But not all the money may end up going toward infrastructure anyway. State Council researcher Wei Jianing estimates that at least 20% of the new credit has gone into the stock and real-estate markets instead of generating real benefits to the economy. This is leading to a revival of speculative investment in these markets. The Shanghai composite stock index has increased by well over 50% from the beginning of the year, while real estate prices in several major markets have climbed back near previous highs. This robust recovery took place in the face of still-declining exports and a relatively modest recovery in the growth rate. Given that result, the 20% figure may be a conservative estimate.

Should this pace of credit expansion continue for the remainder of the year, China may well face a difficult trade-off down the road. The economy is unlikely to face a financial crisis because most of the debt is owed to domestic investors and depositors and China can still prevent large-scale capital flight. However, if inflation spikes next year, the central government will have to choose between shutting off credit, which will reveal a massive nonperforming loan problem currently obscured by a torrent of new loans, or an unprecedented level of inflation. High inflation is destabilizing, as it has caused major runs on the banks before. If additional credit expansion in the face of rising inflation is not an option, the greater the extent to which lending is uncontrolled at the moment, the bigger a nonperforming loan problem the central government will face in the future.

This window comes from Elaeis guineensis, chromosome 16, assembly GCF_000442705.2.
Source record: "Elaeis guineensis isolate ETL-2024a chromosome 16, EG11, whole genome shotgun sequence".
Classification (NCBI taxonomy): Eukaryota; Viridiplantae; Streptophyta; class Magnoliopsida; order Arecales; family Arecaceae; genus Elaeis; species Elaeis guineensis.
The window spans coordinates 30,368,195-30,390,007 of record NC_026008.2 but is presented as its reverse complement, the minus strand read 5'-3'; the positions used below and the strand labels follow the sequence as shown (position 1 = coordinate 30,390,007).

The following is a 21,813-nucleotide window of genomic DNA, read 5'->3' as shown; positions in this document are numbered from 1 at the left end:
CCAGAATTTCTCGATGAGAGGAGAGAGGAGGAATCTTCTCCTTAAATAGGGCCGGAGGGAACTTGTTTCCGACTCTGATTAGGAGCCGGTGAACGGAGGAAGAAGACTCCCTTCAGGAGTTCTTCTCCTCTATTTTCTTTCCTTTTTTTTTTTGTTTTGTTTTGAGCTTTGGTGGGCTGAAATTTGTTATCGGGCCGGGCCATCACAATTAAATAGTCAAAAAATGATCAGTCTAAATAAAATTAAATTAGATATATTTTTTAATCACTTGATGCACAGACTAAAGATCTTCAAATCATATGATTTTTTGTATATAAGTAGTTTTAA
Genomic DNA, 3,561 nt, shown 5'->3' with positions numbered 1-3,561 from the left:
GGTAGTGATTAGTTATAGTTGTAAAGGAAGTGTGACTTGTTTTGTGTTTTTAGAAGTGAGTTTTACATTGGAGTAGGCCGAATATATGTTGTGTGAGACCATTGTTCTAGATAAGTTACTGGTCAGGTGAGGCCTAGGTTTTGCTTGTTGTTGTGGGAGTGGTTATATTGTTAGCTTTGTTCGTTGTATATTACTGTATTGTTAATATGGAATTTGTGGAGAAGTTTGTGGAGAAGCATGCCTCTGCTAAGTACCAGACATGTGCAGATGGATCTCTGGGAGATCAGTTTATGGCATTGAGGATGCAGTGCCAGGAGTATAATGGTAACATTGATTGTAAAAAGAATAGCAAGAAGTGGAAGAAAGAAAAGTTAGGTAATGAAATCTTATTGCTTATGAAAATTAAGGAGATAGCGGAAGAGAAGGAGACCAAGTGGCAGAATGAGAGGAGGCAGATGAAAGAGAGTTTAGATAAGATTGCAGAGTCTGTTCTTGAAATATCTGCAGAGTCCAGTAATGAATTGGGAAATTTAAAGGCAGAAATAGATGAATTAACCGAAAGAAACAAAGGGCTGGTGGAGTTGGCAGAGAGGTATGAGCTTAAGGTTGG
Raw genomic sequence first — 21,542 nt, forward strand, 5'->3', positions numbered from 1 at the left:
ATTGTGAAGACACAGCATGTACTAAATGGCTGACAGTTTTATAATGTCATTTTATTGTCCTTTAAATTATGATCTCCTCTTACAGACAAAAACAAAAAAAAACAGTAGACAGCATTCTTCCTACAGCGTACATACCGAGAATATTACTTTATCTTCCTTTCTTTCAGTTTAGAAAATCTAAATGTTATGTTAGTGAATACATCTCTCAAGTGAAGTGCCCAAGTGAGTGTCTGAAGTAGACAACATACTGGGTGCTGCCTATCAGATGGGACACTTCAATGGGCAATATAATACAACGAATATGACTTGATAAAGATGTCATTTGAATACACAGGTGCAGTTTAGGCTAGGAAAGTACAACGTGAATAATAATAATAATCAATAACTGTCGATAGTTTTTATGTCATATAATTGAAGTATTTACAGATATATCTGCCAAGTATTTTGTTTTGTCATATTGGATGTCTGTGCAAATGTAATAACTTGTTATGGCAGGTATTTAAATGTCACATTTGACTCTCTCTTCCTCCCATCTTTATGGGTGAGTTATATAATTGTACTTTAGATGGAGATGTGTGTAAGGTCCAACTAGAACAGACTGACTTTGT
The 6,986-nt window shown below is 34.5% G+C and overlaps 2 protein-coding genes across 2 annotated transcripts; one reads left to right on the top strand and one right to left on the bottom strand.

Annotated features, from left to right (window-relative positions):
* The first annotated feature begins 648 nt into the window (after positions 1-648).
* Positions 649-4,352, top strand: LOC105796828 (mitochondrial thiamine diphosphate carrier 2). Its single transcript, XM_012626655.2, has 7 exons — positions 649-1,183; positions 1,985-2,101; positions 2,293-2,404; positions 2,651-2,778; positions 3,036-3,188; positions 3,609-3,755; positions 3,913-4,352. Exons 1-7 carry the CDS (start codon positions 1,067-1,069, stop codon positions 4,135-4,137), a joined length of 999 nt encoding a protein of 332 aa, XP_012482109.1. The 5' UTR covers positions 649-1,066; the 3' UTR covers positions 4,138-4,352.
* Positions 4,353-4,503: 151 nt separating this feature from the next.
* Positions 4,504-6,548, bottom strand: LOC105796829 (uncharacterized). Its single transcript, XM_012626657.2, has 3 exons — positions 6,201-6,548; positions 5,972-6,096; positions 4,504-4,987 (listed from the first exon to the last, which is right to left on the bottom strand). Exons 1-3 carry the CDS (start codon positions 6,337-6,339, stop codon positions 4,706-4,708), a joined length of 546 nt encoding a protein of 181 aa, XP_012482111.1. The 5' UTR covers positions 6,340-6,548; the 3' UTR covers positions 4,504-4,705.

An often overlooked ingredient to China’s success story is that generations of top-level central technocrats like Chen Yun, Yao Yilin and Zhu Rongji time and again used their political influence to constrain local investment bubbles, thus forestalling high inflation and major financial crises. Past retrenchment campaigns were unpopular and controversial, but senior technocrats nonetheless maneuvered to stop uncontrolled local investment. As credit continues to rocket toward the stratosphere, China is in increasing need of such leadership again.

Mr. Shih, an assistant professor of political science at Northwestern University, is author of “Factions and Finance in China:” (Cambridge University Press, 2008).